The Japanese I have talked to have been anxious to see what GODZILLA was to be like with good effects and a serious plot. I am sorry to say that I expect that they will be disappointed. I rate this one a disappointing 4 on the 0 to 10 scale and a low 0 on the -4 to +4 scale. [-mrl]

THE GENERAL (letter of comment by Gary McGath): In response to Evelyn's comments on THE GENERAL (1926) in the 09/15/23 issue of the MT VOID, Gary McGath writes:

The movie isn't "inherently racist" any more than ALL QUIET ON THE WESTERN FRONT is inherently pro-Kaiser; many Southerners enlisted out of mistaken patriotism rather than for the sake of maintaining slavery. In contrast, BIRTH OF A NATION is loaded to the brim with the worst kind of racism, explicitly glorifying the KKK. I won't give an opinion on GONE WITH THE WIND, since I don't think I've ever seen the movie, and it's been decades since I read the novel.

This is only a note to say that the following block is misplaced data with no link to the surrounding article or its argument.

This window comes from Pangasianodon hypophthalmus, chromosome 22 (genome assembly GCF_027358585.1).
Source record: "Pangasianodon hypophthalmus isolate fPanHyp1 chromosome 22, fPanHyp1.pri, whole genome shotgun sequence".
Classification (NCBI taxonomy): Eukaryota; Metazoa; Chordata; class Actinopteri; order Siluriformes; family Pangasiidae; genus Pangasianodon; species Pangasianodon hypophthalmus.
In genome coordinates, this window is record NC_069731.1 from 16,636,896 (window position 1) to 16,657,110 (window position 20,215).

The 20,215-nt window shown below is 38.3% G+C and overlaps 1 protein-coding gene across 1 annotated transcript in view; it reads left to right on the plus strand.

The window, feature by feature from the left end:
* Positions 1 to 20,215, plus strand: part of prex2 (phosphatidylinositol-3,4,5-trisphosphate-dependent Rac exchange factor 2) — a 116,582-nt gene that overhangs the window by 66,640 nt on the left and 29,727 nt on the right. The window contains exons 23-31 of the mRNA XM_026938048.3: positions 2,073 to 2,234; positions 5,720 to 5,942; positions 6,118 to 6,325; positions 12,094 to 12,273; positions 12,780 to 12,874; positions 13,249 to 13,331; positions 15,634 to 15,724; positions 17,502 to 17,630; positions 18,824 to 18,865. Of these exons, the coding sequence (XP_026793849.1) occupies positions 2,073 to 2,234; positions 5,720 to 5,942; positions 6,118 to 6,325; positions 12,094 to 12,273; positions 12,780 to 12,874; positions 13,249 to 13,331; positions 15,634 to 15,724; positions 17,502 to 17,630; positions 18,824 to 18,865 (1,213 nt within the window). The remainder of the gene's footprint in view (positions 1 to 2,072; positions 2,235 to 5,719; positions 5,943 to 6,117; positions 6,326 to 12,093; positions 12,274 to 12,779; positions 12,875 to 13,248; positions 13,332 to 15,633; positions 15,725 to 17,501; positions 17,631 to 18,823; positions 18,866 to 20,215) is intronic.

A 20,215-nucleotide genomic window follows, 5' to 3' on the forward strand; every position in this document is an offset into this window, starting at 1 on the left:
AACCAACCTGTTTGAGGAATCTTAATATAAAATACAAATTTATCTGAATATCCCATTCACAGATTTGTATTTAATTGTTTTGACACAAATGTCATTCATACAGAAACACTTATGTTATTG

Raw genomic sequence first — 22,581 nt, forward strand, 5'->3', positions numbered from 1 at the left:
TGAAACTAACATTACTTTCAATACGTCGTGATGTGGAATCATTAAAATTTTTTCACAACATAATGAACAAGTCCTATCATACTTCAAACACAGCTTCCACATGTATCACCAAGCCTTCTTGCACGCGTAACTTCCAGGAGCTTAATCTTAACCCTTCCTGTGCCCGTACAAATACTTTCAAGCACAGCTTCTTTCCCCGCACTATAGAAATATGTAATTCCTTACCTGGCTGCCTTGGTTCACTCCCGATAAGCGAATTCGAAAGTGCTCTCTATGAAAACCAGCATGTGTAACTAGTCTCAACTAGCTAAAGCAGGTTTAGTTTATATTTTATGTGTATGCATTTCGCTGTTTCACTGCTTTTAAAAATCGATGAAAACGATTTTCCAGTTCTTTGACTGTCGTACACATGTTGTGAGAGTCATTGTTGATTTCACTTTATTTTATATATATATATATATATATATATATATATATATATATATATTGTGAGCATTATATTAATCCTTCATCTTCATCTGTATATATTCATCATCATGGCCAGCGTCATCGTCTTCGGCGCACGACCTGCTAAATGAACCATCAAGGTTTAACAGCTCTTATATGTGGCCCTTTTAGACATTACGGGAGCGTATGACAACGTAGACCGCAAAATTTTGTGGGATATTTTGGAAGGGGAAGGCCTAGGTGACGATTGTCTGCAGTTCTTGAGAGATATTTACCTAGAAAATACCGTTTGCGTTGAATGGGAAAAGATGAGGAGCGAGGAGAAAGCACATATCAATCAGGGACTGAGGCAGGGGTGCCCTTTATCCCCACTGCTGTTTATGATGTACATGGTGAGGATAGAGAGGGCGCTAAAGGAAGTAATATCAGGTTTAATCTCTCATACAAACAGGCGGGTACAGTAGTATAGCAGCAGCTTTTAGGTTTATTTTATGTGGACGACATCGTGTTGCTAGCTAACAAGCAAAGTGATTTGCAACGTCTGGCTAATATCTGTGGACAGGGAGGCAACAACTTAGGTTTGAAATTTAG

THE GENERAL is also, to the best of my knowledge, the only movie with a train wreck scene created by wrecking an actual bridge under an actual train. [-gmg]

Evelyn responds:

Some have pointed out that there are various scenes of slavery in the background of the earlier scenes which show how the people of Marietta were slave-holders, yet we are supposed to identify with them. Certainly the film is not as racist as BIRTH OF A NATION or even GONE WITH THE WIND.

And I'm pretty sure you're right about the train wreck. [-ecl]

This Week's Reading (book comments by Evelyn C. Leeper):

I recently wrote about giving up random reading--letting my reading be driven by what I find at bookstores and book sales. I'm still not quite there (I recently picked up three books from a series of mysteries set in ancient Rome), but I did just drop a bunch of stuff off my "to-read" list. Most of them were books I had added because I read a review that made it sound somewhat interesting, or it was a Sherlock Holmes pastiche I could get from the library, or it got on in some way I can't even remember.